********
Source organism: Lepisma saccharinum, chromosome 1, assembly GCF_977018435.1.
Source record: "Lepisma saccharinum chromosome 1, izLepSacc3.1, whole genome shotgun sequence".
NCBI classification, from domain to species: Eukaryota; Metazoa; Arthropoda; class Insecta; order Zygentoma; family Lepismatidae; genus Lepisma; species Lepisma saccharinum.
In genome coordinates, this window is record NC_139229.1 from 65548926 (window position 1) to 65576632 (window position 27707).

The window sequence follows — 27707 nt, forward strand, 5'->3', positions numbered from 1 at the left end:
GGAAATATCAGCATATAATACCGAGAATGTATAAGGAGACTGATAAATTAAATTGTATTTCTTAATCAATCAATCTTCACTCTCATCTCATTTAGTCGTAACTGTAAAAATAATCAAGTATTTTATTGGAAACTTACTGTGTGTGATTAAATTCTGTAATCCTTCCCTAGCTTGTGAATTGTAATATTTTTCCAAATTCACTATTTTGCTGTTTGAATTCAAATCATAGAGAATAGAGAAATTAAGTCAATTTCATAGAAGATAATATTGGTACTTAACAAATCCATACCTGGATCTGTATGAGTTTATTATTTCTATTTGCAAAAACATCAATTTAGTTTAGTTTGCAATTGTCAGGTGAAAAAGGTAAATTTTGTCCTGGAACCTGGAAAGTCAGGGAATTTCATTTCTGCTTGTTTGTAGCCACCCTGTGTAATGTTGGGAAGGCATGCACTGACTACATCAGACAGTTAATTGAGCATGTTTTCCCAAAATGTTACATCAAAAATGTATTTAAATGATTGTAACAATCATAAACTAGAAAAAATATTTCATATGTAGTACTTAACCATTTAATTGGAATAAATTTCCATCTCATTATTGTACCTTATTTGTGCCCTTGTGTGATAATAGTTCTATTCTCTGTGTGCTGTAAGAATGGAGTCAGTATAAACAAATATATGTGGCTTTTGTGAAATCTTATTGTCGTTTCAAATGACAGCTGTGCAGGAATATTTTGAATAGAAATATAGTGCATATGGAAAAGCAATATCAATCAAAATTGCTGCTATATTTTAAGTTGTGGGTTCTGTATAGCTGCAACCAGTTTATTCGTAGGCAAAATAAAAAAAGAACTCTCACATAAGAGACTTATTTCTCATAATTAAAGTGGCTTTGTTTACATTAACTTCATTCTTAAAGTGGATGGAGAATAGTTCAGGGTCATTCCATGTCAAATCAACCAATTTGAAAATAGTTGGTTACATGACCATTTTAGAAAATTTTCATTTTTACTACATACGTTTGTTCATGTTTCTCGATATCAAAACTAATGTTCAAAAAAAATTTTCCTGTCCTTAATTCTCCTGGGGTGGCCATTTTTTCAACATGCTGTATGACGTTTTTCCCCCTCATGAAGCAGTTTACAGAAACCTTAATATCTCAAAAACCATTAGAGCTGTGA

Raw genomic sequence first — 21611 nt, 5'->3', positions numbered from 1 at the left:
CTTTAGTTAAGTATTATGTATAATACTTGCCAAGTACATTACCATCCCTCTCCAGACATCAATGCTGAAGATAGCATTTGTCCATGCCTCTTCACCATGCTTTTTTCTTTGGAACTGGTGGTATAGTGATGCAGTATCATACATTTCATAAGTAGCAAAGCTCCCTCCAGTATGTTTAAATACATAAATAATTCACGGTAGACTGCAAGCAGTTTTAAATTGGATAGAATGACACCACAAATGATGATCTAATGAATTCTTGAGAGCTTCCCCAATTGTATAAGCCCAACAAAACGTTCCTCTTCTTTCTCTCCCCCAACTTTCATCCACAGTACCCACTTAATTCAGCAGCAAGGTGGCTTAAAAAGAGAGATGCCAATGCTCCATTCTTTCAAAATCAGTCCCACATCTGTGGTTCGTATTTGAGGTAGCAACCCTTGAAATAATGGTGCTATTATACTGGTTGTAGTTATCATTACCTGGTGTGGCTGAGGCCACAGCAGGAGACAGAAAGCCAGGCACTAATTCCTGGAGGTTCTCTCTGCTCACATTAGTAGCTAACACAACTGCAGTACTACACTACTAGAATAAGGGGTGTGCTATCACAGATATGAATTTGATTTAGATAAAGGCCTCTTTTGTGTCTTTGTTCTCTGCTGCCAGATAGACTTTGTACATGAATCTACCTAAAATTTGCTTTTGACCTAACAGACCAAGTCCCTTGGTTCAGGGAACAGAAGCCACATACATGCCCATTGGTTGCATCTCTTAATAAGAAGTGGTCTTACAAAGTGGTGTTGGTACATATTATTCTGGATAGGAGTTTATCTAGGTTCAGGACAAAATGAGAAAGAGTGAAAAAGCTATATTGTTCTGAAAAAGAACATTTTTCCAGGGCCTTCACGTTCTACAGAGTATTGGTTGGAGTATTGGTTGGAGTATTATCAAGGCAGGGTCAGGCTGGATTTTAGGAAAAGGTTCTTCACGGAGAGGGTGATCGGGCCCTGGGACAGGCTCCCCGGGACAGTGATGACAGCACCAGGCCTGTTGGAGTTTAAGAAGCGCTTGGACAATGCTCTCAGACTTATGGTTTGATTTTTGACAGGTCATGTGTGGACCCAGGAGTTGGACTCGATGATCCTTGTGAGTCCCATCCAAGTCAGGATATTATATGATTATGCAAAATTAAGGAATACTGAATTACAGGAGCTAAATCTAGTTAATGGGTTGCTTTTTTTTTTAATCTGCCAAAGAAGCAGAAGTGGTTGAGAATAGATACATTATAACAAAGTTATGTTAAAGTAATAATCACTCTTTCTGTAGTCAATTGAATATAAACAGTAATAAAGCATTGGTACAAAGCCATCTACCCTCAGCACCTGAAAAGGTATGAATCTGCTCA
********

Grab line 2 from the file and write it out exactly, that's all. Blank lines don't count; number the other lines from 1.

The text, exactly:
Source record: "Lepisma saccharinum chromosome 1, izLepSacc3.1, whole genome shotgun sequence".